Late national hero’s body arrives in Zimbabwe (WATCH VIDEO)

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THE body of the late national hero and former Cabinet Minister, Professor Callistus Ndlovu, who passed away in South Africa last week, has arrived in Bulawayo ahead of burial at the National Heroes Acre in Harare.

Prof Ndlovu (83), who was also Zanu-PF’s Bulawayo provincial chairman and Central Committee member, collapsed and died on Wednesday last week in the neighbouring country, where he was being treated for pancreatic cancer.

He was declared a national hero for his enormous contributions to the country, both before and after independence.

His body was received by Bulawayo Provincial Affairs Minister, Cde Judith Ncube, Politburo members Cdes Angeline Masuku and Absolom Sikhosana, senior Government officials, service chiefs and hundreds of Zanu-PF members, including Members of Parliament at the Joshua Mqabuko International Airport at midday yesterday.

A funeral service was held at Doves Funeral Parlour before his body was taken to his home in Kumalo. It was taken back to the parlour in the evening after another funeral service.

According to a programme released by Zanu-PF and Prof Ndlovu’s family yesterday, today mourners will be gathered at the late national hero’s Kumalo residence.

Prof Ndlovu’s body will be airlifted to his Brunapeg rural home tomorrow and will be returned to Bulawayo on the same day.

On Friday, a funeral service will be held at St Mary’s Cathedral Basilica — Roman Catholic Church at 8.30AM.

From 10AM to 12PM, another service will be held at the Large City Hall and after that the body will be airlifted to Harare at 2.30PM.

Prof Ndlovu will be buried on Saturday at the National Heroes’ Acre.

Zanu-PF Bulawayo provincial spokesman Cde Christopher Sibanda yesterday said the party had organised 10 buses to ferry people to Harare.

“I want to encourage people to come in their numbers as we pay our last respects to our chairman and national hero. We have organised 10 buses that will ferry people to Harare for the burial of Professor Ndlovu,” said Cde Sibanda.

Prof Ndlovu was born on February 9, 1936 in Plumtree, where he did his primary and secondary education.

He joined the National Democratic Party in 1960.

He subsequently trained as a teacher, enrolling for a Bachelor of Arts degree at Pius XII University College in Lesotho where he became involved with Zapu in 1963 as chairman of the party’s residents and students branches.

At the university, Prof Ndlovu was also president of the Student Representative Council (SRC) from 1963 to 1964.

He was also publicity secretary of the National Union of Basutoland Students (NUBS) from 1964 to 1965.

Prof Ndlovu also studied at the University of South Africa, graduating with a Bachelor of Arts Degree in 1965 majoring in History, Economics and Political Science.

Back in Zimbabwe, he taught at Empandeni High School, Mafakela Government School and Mpopoma High School.

While teaching at Mpopoma in 1966, he was detained by the Rhodesian regime which felt that his influence among African teachers was not good for the regime which accused him of promoting the objectives of Zapu guerrillas.

Prof Ndlovu was released after 90 days and left the country in 1967 for New York University where he did his Masters and PhD studies.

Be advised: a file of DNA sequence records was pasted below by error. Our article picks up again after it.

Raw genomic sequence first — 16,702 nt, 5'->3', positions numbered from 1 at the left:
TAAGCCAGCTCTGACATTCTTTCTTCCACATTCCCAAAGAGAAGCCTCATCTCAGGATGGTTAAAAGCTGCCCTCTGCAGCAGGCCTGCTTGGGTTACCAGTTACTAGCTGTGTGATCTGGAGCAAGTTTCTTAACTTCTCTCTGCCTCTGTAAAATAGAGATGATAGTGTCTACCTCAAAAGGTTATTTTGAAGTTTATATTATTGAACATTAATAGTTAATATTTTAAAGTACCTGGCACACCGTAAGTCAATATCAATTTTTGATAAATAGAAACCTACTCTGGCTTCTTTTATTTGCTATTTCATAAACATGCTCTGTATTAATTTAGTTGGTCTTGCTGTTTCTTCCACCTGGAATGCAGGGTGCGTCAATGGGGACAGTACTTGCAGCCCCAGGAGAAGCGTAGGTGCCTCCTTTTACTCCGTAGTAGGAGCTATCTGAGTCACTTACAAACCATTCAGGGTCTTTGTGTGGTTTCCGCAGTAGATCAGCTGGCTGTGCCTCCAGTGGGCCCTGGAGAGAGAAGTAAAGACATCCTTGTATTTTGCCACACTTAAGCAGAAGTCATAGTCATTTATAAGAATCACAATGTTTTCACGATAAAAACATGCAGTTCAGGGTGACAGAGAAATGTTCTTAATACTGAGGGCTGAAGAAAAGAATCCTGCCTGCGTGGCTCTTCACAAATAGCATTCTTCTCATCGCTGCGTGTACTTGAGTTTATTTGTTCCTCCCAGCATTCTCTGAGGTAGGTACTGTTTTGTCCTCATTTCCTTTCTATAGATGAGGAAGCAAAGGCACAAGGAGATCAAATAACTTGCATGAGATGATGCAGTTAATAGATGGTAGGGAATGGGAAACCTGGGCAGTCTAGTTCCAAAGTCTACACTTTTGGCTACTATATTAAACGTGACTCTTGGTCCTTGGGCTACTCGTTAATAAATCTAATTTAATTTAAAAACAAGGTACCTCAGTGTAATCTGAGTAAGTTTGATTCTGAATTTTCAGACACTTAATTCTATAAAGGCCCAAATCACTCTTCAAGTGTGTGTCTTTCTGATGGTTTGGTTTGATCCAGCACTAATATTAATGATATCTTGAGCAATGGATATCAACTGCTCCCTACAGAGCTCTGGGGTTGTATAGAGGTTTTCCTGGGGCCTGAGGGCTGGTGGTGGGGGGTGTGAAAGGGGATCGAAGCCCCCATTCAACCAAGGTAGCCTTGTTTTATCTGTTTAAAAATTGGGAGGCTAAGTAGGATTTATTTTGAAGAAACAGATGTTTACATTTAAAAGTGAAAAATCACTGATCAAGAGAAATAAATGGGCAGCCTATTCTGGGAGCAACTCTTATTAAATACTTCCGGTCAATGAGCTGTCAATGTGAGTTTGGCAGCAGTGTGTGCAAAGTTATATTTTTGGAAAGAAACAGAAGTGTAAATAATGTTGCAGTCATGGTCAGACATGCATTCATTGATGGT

During the course of his studies at New York University, Prof Ndlovu became very much involved with Zapu, and became the party’s chairman in North America from 1967 to 1971.

He set up an office near the United Nations.

This was quite an important office for Zapu because the party co-ordinated most of its external relations outside Africa and the office in London, United Kingdom depended on information from his office.

He once lectured at the Hofstra University in Long Island, New York.

Prof Ndlovu was also granted Freedom of the City of Minneapolis in 1972.

He received a number of honours, which include an award for Distinguished Teaching in America in 1973 and was a Fellow of the Aggrey Fellowship of the Edward Hazen Foundation.

Prof Ndlovu also attended the Geneva talks as a political advisor in the Zapu delegation in 1976 as well as the Lancaster House Talks on Zimbabwe.

For nine years up to 1980 he was a member of the Revolutionary Council and represented the party at the United Nations and North America.

After independence, he worked as a director at Carbin Finance and the group industrial relations manager at Union Carbide Corporation in the early 80s.

Prof Ndlovu was a Central Committee member from 1980 to 1983 and the Bulawayo provincial chairman of the Zimbabwe African National Union (Zanu) from 1984 to 1987.

He was a Member of Parliament from 1980 to 1985 and a Member of the Senate from 1985 to 1990.

At the same time he was an MP and senator, he was appointed the Minister of Construction between 1982 and 1983 before he was appointed the Minister of Mines from 1983 to 1984.

Between 1984 and 1989, he was the Minister of Industry and Commerce.

In 1990 he was an executive consultant with the Treger Group of Companies and a member of the Joint Private Sector Standing Committee to promote trade between Zimbabwe and Botswana and also worked as the chief executive officer at Calding Consultants (Pvt) Limited in 1991.

In 2000, Prof Ndlovu was a member of the Constitutional Commission of Zimbabwe.

Prof Ndlovu also worked for the Zimbabwe Institute of Public Administration and Management (Zipam) for several years.

He was once chairman of the Board of Directors at NetOne and chairman of the Foundation Task Force of the Gwanda State University.

At the time of his death, Prof Ndlovu was a member of the Zanu-PF Central Committee and Bulawayo provincial chairman.

Prof Ndlovu is survived by wife Angeline, several children and grandchildren.

— Chronicle


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